Virtual Reality

, Volume 11, Issue 4, pp 241–252

Factors affecting user performance in haptic assembly

  • T. Lim
  • J. M. Ritchie
  • R. G. Dewar
  • J. R. Corney
  • P. Wilkinson
  • M. Calis
  • M. Desmulliez
  • J.-J. Fang
Original Article
  • 274 Downloads

Abstract

Current computer-aided assembly systems provide engineers with a variety of spatial snapping and alignment techniques for interactively defining the positions and attachments of components. With the advent of haptics and its integration into virtual assembly systems, users now have the potential advantage of tactile information. This paper reports research that aims to quantify how the provision of haptic feedback in an assembly system can affect user performance. To investigate human–computer interaction processes in assembly modeling, performance of a peg-in-hole manipulation was studied to determine the extent to which haptics and stereovision may impact on task completion time. The results support two important conclusions: first, it is apparent that small (i.e. visually insignificant) assembly features (e.g. chamfers) affect the overall task completion at times only when haptic feedback is provided; and second, that the difference is approximately similar to the values reported for equivalent real world peg-in-hole assembly tasks.

Keywords

Haptic assembly Human–computer Interaction Human factors Design for assembly Peg-in-hole metrics Virtual reality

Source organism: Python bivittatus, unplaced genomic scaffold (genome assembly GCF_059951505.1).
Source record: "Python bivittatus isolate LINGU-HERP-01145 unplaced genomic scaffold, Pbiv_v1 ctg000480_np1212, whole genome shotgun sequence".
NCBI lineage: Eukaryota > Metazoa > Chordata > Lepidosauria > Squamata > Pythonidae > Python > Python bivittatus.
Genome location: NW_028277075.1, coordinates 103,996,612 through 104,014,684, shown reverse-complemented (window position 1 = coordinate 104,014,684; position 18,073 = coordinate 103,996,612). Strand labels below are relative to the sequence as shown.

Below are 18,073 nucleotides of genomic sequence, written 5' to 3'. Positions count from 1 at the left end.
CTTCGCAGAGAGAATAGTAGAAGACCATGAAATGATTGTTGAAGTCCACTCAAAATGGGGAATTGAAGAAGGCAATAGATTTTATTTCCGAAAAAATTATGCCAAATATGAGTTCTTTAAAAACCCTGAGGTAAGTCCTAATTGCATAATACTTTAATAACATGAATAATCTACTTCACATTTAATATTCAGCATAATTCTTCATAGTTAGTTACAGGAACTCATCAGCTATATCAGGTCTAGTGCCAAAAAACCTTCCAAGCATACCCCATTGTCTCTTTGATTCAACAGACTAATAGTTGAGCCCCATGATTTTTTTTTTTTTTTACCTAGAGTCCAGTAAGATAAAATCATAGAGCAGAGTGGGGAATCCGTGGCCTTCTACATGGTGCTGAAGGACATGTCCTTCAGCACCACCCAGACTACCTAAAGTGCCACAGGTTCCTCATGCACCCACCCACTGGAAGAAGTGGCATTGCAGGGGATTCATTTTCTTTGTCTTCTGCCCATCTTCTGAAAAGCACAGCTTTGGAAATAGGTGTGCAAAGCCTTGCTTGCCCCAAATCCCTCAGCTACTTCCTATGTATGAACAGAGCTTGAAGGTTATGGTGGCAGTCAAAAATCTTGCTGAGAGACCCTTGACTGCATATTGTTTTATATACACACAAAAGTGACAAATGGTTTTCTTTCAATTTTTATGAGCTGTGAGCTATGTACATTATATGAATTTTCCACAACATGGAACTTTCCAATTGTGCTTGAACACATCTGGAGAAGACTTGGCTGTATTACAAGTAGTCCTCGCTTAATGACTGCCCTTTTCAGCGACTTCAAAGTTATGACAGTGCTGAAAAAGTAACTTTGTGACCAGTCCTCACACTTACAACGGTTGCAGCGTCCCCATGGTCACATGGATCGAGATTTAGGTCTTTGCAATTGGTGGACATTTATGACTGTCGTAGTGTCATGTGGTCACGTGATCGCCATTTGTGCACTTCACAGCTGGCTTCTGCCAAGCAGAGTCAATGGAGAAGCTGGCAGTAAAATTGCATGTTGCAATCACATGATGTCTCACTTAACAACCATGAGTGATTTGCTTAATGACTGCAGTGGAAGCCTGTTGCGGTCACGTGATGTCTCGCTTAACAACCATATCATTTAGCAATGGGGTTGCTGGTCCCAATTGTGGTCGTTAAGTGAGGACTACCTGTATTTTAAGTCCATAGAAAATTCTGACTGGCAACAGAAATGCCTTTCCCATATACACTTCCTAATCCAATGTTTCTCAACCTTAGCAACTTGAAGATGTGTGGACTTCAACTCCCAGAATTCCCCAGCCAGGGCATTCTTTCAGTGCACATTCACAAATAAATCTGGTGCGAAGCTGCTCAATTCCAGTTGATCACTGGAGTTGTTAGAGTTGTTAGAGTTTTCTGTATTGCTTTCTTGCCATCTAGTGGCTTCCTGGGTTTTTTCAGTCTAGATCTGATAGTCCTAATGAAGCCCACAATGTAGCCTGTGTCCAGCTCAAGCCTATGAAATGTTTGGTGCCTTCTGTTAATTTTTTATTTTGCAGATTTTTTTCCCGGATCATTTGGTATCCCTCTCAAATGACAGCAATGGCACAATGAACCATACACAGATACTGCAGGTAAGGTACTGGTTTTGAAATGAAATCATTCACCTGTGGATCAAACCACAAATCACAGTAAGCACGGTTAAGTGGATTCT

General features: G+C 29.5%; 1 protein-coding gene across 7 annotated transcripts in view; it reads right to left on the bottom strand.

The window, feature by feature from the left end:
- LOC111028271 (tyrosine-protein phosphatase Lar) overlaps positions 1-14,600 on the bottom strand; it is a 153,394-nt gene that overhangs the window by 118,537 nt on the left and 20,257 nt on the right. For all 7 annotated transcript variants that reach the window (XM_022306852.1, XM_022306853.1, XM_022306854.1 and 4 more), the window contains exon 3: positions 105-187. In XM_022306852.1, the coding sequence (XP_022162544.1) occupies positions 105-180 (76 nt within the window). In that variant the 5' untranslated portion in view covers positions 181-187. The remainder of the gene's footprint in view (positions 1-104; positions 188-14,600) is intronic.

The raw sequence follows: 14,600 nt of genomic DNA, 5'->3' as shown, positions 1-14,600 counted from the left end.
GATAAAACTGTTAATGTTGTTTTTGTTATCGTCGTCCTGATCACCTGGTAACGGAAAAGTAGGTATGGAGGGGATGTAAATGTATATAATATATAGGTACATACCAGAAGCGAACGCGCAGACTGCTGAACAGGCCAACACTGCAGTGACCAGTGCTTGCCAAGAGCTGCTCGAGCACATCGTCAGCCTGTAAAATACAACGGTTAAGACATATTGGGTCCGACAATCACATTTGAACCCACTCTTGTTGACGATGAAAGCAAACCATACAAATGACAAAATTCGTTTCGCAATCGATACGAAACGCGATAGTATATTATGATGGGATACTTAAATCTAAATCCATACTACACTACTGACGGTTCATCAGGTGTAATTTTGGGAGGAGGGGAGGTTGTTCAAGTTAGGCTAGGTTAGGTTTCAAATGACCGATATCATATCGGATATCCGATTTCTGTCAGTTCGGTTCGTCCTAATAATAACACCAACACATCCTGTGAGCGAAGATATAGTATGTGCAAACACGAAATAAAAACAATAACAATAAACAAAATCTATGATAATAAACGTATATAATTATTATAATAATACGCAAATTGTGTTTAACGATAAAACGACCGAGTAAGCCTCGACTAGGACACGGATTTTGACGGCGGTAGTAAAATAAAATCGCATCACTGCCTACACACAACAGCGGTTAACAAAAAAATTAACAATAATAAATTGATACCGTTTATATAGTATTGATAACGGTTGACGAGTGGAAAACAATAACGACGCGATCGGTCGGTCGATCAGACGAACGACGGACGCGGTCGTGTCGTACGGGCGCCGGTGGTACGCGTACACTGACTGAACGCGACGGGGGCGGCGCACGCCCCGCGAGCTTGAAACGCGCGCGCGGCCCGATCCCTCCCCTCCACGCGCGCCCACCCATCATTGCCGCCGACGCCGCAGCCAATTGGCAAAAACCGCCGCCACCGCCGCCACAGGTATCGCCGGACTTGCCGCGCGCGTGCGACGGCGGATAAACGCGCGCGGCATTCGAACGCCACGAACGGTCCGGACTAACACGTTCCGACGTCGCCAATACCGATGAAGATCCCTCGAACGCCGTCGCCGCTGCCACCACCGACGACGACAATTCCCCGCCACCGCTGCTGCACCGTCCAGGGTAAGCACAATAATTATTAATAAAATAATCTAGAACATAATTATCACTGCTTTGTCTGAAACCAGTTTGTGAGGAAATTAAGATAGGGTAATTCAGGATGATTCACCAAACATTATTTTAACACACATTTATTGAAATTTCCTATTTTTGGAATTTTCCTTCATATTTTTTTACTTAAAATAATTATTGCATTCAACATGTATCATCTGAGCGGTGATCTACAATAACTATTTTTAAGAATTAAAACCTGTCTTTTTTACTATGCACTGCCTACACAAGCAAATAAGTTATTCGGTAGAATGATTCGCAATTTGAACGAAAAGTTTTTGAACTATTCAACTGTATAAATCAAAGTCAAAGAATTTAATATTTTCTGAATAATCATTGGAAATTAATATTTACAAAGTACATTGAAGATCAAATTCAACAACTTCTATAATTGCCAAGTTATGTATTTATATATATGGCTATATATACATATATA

References

  1. Amirabdollahian F, Gomes GT, Johnson GR (2005) The peg-in-hole: a VR-based haptic assessment for quantifying upper limb performance and skills. In: Proceedings of the 9th IEEE international conference on rehabilitation robotics, pp 422–425Google Scholar
  2. Bashir AB, Bicker R, Taylor PM (2004) An investigation into different visual/tactual feedback modes for a virtual object manipulation task. In: Proceedings of the ACM SIGGRAPH international conference on virtual reality continuum and its applications in industry, pp 359–362Google Scholar
  3. Boothroyd G, Dewhurst P, Knight W (2002) Product design for manufacture and assembly, 2nd edn. ISBN 0-8247-0584-XGoogle Scholar
  4. Brooke J (1996) SUS—a quick and dirty usability scale. Redhatch Consulting Ltd., 12 Beaconsfield Way, Earley, Reading RG62UX, UKGoogle Scholar
  5. Caselli S, Magnanini C, Zanichelli F, Caraffi E (1996) Efficient exploration and recognition of convex objects based on haptic perception. Proc IEEE Int Conf Robot Autom 4:3508–3513Google Scholar
  6. Fitts PM (1954) The information capacity of human motor systems in controlling the amplitude of a movement. J Exp Psychol 47:381–391CrossRefGoogle Scholar
  7. Gerovichev O, Marayong P, Okamura AM (2002) The effect of visual and haptic feedback on manual and teleoperated needle insertion. In: Proceedings of the 5th international conference on medical image computing and computer-assisted intervention, Part I, vol 2488, pp 147–154Google Scholar
  8. Gosset, William Sealy 1876-1937 (1970). In: Pearson ES, Kendall MG (eds) Studies in the history of statistics and probability, pp 355–404Google Scholar
  9. Gupta R, Whitney D, Zeltzer D (1997) Prototyping and design for assembly analysis using multimodal virtual environments. CAD 29(8):585–597Google Scholar